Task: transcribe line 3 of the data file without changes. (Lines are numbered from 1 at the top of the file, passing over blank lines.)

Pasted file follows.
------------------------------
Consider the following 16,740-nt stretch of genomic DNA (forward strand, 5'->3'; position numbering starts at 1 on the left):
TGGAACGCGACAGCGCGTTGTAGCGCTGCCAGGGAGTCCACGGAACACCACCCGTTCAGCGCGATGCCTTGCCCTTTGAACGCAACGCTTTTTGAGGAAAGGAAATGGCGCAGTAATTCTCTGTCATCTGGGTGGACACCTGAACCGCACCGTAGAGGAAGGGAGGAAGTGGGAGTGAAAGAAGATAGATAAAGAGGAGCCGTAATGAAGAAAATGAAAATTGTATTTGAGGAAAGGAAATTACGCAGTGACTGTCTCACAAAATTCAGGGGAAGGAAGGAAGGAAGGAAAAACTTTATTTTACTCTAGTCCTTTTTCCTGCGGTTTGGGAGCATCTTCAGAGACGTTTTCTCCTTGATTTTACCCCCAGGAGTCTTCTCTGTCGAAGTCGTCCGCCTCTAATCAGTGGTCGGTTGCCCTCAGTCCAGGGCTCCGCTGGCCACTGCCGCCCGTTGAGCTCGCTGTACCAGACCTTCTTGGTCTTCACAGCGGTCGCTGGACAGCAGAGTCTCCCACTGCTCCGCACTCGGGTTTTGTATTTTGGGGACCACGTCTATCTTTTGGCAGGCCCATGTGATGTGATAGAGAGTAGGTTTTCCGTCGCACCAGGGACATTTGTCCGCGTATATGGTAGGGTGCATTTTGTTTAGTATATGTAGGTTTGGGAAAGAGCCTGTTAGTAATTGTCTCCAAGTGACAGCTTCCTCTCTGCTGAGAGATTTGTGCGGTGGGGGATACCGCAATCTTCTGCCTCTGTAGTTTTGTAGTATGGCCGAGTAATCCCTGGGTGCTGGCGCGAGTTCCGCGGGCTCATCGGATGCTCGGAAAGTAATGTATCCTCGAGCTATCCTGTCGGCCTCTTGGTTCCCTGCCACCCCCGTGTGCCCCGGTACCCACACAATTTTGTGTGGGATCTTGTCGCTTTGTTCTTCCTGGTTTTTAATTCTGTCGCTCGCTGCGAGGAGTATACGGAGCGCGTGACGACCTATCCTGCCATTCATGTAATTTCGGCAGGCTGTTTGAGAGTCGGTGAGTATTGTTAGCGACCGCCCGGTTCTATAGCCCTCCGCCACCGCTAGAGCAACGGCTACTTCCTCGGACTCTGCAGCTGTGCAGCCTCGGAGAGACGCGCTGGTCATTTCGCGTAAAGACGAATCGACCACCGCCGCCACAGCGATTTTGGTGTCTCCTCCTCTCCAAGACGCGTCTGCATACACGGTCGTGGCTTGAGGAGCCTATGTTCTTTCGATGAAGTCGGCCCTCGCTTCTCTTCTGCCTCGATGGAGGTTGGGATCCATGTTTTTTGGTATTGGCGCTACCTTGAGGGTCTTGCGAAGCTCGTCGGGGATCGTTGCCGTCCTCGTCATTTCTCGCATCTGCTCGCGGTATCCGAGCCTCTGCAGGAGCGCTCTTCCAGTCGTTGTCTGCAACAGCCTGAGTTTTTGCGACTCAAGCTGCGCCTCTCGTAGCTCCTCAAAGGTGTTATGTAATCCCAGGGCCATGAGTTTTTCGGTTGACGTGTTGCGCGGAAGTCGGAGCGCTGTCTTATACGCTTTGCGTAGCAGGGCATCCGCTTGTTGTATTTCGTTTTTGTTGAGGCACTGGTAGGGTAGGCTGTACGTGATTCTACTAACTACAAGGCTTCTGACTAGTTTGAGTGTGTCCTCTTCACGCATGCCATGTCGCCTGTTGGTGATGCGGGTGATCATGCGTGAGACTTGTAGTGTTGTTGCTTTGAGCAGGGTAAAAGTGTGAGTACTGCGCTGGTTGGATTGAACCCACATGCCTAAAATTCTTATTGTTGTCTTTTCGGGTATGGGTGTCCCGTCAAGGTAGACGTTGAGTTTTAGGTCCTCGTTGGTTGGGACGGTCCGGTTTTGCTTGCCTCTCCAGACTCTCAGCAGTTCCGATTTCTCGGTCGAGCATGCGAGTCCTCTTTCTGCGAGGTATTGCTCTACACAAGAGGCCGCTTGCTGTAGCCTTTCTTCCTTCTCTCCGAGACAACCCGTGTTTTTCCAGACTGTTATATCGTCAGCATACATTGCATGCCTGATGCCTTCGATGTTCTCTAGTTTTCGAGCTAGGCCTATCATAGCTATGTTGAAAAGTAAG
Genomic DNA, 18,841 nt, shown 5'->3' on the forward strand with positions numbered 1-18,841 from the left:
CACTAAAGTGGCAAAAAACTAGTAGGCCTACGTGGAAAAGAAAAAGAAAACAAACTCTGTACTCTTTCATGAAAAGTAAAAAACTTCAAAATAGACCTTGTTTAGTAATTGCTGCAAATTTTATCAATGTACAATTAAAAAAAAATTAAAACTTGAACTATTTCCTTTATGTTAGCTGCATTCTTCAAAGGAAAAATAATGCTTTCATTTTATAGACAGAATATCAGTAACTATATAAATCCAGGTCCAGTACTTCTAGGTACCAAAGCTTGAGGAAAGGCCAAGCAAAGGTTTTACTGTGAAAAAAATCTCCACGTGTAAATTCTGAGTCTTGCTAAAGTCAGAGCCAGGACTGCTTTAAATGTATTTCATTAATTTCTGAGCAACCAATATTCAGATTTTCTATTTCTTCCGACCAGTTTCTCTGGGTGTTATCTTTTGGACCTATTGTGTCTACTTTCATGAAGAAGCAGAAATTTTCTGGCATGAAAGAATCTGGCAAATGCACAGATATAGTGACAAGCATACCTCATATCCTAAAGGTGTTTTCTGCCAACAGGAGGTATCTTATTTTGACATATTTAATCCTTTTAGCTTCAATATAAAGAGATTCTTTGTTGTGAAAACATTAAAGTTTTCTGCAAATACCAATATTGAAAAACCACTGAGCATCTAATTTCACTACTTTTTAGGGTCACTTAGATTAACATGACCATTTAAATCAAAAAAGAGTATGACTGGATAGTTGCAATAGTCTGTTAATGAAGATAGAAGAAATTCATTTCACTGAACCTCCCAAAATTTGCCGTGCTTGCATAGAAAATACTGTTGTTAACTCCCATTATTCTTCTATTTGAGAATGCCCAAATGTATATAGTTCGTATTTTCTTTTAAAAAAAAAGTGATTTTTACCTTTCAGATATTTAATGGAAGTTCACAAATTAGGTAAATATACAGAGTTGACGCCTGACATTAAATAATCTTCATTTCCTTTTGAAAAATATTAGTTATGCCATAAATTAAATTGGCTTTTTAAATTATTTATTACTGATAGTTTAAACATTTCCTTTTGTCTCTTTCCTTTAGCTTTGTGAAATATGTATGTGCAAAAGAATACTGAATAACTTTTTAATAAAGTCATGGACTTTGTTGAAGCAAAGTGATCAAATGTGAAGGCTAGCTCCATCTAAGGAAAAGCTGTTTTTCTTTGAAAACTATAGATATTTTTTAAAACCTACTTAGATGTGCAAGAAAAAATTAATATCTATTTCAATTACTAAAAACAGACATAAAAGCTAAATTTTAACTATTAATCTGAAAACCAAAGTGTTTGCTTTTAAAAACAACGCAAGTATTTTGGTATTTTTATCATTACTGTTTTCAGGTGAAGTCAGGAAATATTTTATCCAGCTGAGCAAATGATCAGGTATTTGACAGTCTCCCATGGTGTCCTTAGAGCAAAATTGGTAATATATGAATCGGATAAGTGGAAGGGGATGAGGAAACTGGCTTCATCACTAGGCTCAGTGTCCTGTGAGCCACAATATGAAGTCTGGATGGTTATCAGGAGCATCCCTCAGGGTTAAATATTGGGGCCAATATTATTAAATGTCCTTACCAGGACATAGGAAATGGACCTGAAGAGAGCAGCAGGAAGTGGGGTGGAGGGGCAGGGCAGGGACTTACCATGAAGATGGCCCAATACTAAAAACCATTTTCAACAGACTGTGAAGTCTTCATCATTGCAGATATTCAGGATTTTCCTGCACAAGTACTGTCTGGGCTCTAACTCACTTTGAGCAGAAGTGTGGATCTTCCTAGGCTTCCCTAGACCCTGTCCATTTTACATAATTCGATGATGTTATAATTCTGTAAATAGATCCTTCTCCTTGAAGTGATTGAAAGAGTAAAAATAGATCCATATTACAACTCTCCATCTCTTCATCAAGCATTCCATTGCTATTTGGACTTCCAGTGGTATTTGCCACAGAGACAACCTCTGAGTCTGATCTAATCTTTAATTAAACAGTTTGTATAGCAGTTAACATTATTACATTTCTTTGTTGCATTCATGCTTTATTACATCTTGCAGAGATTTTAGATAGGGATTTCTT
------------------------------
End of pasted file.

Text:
Genomic DNA, 18,841 nt, shown 5'->3' on the forward strand with positions numbered 1-18,841 from the left: